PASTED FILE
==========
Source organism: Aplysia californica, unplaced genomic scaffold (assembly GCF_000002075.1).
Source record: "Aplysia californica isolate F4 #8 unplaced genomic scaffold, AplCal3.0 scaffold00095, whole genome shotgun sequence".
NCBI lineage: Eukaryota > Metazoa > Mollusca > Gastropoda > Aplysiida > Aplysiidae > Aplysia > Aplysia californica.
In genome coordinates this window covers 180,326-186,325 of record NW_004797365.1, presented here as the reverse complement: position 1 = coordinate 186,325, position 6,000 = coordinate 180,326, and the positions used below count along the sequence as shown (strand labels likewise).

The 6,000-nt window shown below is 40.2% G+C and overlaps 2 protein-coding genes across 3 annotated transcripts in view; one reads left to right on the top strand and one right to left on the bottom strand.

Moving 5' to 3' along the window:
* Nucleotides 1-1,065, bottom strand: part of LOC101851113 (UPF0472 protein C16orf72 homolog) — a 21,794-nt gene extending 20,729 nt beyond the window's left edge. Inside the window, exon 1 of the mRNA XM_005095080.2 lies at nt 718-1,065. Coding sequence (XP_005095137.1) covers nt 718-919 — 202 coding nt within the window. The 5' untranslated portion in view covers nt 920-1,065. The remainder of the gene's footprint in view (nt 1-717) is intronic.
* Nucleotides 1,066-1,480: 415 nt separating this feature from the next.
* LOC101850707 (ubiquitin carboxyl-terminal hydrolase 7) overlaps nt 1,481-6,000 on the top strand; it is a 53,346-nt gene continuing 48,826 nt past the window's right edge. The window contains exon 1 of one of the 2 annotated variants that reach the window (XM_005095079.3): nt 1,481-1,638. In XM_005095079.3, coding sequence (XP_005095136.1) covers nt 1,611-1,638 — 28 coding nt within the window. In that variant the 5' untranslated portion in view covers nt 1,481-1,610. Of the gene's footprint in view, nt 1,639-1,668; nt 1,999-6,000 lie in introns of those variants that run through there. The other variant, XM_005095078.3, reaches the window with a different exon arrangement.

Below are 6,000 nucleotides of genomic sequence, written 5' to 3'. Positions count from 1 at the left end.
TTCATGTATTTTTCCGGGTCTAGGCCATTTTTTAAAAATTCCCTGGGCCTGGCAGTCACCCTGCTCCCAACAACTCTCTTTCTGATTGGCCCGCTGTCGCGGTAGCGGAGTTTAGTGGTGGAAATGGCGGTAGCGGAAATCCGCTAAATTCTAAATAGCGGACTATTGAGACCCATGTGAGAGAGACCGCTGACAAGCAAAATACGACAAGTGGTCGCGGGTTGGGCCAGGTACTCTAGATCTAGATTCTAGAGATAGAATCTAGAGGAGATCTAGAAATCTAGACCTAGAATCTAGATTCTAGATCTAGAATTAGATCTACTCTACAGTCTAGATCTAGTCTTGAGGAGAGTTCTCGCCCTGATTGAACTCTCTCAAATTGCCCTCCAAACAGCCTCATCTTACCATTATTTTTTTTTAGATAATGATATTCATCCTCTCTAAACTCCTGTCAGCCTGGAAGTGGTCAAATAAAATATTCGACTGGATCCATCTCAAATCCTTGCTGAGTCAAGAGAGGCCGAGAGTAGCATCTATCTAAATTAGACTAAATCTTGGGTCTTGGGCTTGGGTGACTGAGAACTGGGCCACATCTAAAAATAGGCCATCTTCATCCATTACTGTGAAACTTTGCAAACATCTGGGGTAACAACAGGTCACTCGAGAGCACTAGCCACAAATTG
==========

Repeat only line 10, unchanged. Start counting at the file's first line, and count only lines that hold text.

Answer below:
Below are 6,000 nucleotides of genomic sequence, written 5' to 3'. Positions count from 1 at the left end.